GALLIPOLIS — Representatives from the Ohio Attorney General’s Office stopped to speak with leaders in the law enforcement, social work, health care and behavioral health care fields at Holzer Medical Center recently to discuss the needs and trends of ongoing efforts to combat the opioid addiction epidemic in southeast Ohio.
Representatives were present from Lawrence, Jackson, Meigs and Gallia Counties.
Attorney General’s Office Community Outreach Specialist Carol Baden led the discussion as conversation flowed between the various members of the room.
“I used to be a nurse and that’s how I kind of came into this space,” said Baden. “So I see a lot of the medical side of addiction. With traveling through my counties, I see how this has just impacted everyone on every level. We’ve conferences with faith leaders and the medical community.”
Baden said one of her chief concerns with the opioid epidemic was to drop the backsliding of addicts once taken off a drug in both the medical and judicial systems. She encouraged programs and work with probation departments to aid with area businesses in attempting to find reformed addicts and convicts jobs in the hopes it would prevent them from lapsing again. She said she realized the hesitation shown by business owners, however, getting an addict a job and occupied was part of breaking the addiction cycle.
Among topics of conversation, Gallia-Jackson-Meigs Board of Alcohol, Drug Addiction and Mental Health Services Executive Director Robin Harris said one of her concerns with the board is that it does not have local levy dollars to assist in fighting the drug epidemic so it has to be careful with how to spends its financial resources.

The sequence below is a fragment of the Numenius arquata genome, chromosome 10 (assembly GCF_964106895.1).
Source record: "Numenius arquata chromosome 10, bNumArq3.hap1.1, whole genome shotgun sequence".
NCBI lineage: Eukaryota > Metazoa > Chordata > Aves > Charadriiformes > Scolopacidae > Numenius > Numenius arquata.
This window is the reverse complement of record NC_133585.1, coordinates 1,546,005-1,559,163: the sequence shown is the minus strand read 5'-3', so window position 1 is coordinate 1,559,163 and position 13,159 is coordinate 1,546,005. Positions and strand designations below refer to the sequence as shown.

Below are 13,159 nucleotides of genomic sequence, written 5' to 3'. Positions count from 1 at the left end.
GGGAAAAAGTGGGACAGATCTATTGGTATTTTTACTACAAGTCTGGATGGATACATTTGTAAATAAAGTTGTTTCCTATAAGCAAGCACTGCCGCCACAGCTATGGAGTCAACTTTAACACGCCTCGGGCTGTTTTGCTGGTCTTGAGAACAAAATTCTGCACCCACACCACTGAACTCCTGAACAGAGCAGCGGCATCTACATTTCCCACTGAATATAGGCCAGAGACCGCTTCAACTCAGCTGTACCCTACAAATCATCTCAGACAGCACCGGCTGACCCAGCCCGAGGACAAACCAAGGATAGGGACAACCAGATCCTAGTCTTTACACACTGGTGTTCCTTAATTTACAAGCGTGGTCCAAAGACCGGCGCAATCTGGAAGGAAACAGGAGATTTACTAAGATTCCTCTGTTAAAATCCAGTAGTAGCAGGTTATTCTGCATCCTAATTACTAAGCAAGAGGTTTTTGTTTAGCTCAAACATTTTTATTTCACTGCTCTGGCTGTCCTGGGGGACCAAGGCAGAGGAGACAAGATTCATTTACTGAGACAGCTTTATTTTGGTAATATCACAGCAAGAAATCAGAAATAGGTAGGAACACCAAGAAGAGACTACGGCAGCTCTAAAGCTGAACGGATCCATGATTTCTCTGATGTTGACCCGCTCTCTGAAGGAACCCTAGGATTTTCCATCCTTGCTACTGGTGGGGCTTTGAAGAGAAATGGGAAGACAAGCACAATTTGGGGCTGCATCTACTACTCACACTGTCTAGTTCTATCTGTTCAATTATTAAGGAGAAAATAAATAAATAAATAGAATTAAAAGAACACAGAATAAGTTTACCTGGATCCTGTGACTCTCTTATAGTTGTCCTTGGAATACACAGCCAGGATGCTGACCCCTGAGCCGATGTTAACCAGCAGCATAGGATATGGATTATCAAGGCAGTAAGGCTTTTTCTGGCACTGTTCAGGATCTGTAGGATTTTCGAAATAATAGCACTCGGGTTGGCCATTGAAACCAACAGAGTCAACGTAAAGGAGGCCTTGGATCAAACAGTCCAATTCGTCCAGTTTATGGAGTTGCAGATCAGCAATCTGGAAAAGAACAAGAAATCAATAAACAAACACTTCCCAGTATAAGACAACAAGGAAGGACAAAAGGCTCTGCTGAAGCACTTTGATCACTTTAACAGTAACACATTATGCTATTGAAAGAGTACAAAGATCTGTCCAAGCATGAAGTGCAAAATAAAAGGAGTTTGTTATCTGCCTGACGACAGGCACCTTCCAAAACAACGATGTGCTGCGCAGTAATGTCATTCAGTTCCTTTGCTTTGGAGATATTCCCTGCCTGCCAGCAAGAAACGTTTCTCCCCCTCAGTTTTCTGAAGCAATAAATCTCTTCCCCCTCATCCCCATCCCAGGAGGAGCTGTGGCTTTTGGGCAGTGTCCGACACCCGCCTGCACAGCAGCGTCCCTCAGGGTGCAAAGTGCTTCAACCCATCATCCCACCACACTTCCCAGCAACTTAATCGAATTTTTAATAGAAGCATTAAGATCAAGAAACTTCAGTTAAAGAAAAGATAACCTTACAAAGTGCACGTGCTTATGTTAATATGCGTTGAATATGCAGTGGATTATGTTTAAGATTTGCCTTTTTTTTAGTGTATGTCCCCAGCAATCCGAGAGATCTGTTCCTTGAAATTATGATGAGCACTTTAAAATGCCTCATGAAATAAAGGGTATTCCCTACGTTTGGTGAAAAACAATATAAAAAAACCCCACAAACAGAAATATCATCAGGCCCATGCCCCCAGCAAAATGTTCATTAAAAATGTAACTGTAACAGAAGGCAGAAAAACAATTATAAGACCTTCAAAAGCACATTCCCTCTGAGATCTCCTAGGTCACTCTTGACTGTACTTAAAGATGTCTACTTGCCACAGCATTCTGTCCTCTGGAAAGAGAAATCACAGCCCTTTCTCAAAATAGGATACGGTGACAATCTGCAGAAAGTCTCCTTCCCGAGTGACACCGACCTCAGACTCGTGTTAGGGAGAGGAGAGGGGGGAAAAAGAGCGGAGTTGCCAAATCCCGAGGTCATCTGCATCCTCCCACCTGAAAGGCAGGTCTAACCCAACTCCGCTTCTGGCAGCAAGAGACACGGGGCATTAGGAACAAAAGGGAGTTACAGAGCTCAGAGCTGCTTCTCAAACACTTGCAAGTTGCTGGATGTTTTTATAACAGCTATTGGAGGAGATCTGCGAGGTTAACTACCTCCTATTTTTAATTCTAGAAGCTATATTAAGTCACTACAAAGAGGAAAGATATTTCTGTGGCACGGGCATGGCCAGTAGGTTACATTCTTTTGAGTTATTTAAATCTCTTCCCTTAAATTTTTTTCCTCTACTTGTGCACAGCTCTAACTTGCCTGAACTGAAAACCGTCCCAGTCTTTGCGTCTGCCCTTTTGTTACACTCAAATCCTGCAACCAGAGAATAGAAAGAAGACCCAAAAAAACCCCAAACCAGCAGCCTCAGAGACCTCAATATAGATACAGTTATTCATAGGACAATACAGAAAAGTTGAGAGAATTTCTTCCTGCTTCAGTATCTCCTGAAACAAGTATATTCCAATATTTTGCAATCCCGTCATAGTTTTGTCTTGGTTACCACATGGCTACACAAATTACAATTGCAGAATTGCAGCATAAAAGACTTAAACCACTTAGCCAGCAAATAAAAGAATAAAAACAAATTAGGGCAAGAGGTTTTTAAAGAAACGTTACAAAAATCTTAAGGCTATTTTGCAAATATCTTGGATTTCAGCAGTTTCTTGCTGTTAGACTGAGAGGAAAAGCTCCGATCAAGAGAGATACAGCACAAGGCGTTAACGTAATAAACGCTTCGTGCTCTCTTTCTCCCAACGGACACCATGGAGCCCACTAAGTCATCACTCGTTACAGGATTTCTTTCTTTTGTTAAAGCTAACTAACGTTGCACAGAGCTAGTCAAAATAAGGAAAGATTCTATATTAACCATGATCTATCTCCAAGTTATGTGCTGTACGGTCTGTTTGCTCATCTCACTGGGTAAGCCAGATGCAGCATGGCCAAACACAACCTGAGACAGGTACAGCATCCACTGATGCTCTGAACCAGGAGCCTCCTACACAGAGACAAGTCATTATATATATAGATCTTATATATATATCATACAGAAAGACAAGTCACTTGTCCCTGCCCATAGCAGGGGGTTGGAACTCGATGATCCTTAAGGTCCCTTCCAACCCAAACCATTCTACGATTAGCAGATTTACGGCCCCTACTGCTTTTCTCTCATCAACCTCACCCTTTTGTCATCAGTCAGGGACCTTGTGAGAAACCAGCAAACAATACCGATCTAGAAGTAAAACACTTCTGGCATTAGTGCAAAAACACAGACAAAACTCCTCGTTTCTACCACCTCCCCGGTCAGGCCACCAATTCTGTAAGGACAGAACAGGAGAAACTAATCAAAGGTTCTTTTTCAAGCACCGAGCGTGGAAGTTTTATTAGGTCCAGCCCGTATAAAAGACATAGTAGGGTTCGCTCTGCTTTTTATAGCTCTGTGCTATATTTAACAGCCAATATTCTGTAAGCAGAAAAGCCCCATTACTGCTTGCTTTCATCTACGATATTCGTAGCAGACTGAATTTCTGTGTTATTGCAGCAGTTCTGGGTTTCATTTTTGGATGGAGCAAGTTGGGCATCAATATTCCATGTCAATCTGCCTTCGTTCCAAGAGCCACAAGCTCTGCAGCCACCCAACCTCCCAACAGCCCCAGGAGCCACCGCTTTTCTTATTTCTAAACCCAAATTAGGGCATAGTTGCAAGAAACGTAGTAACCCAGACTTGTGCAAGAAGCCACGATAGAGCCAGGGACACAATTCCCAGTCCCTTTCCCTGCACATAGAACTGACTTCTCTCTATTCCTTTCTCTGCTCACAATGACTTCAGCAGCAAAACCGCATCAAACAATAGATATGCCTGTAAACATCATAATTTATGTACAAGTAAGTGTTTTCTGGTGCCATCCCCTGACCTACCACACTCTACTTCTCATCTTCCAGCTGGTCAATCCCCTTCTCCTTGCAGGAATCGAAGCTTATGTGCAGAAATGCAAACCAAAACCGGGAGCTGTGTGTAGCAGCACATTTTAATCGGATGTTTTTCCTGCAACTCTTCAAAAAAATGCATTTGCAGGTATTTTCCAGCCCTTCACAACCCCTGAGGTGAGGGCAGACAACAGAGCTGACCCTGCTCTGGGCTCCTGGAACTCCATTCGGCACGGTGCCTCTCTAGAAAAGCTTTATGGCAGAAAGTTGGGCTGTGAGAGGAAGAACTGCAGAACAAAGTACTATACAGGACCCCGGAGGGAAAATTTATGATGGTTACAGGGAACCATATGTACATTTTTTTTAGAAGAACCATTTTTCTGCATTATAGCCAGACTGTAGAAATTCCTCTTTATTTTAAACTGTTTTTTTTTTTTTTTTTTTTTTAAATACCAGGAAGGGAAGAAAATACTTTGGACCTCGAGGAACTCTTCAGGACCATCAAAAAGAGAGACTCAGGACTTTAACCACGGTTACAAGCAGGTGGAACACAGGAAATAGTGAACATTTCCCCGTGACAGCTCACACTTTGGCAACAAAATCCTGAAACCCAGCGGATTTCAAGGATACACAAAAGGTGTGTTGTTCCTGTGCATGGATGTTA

“We desperately need a rural change in Medicaid,” said Harris. “We need people to be able to hold their Medicaid card when they enter a county jail. I talked with (representatives) to speak with Senator Rob Portman. It’s definitely a federal rule but also we’re wondering about whether the state would be receptive to that. The services that we’re offering in the jails, we’re only able to offer through a grant. It just seems to me like changing that Medicaid rule would help to keep from having to piece together grants.”
Gallia Sheriff’s Office in past years has partnered with the GJM ADAMHS Board to offer counseling services to individuals within the jail as part of a grant initiative. According to both Gallia Sheriff Matt Champlin and Gallia Prosecutor Jason Holdren, the pair of them have been attempting to test any drug instrumentation found at the scene of an overdose or crime in an attempt to hold individuals accountable and force them into some kind of treatment through programs overseen by Gallipolis Municipal Judge Eric Mulford or Gallia Common Pleas Judge Margaret Evans. The Gallia law enforcement system has been speaking with STAR Justice Centers in an attempt to rectify crowding jail concerns. Reportedly, the centers serve as both a correctional and rehabilitation facility.
Mulford in the past has said both he and Evans, through area drug courts and the administration of Vivitrol, work together to prevent the relapse of offenders through weekly meetings with addicts in drug court. He felt the program has been successful but is not suited for everyone.
Holdren expressed concern that he felt the state oftentimes may overlook the problems faced in southeast Ohio and that he hoped stronger methods of communication could be created.
Baden assured those present she would take her concerns onto her superiors with the office and agreed the difficulties presented needed to be addressed.
Dean Wright can be reached 740-446-2342, ext. 2103.
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